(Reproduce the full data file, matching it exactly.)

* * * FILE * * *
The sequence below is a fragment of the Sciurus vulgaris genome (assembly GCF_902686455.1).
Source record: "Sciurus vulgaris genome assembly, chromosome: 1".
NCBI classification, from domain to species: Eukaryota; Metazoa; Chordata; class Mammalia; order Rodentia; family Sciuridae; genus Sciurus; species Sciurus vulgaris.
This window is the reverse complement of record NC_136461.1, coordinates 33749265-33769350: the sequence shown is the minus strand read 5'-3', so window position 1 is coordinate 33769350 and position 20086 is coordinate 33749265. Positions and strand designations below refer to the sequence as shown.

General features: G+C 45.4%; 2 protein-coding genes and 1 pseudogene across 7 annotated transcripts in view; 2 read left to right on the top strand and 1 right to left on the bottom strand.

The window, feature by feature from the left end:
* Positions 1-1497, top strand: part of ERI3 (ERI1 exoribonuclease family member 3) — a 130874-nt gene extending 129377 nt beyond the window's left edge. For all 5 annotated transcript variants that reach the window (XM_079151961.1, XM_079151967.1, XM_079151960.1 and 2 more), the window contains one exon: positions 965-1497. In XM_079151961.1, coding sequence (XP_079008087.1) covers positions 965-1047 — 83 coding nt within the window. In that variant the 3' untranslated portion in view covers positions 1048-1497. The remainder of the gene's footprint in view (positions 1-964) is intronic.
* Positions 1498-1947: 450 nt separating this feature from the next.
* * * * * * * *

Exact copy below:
The sequence below is a fragment of the Sciurus vulgaris genome (assembly GCF_902686455.1).
Source record: "Sciurus vulgaris genome assembly, chromosome: 1".
NCBI classification, from domain to species: Eukaryota; Metazoa; Chordata; class Mammalia; order Rodentia; family Sciuridae; genus Sciurus; species Sciurus vulgaris.
This window is the reverse complement of record NC_136461.1, coordinates 33749265-33769350: the sequence shown is the minus strand read 5'-3', so window position 1 is coordinate 33769350 and position 20086 is coordinate 33749265. Positions and strand designations below refer to the sequence as shown.

General features: G+C 45.4%; 2 protein-coding genes and 1 pseudogene across 7 annotated transcripts in view; 2 read left to right on the top strand and 1 right to left on the bottom strand.

The window, feature by feature from the left end:
* Positions 1-1497, top strand: part of ERI3 (ERI1 exoribonuclease family member 3) — a 130874-nt gene extending 129377 nt beyond the window's left edge. For all 5 annotated transcript variants that reach the window (XM_079151961.1, XM_079151967.1, XM_079151960.1 and 2 more), the window contains one exon: positions 965-1497. In XM_079151961.1, coding sequence (XP_079008087.1) covers positions 965-1047 — 83 coding nt within the window. In that variant the 3' untranslated portion in view covers positions 1048-1497. The remainder of the gene's footprint in view (positions 1-964) is intronic.
* Positions 1498-1947: 450 nt separating this feature from the next.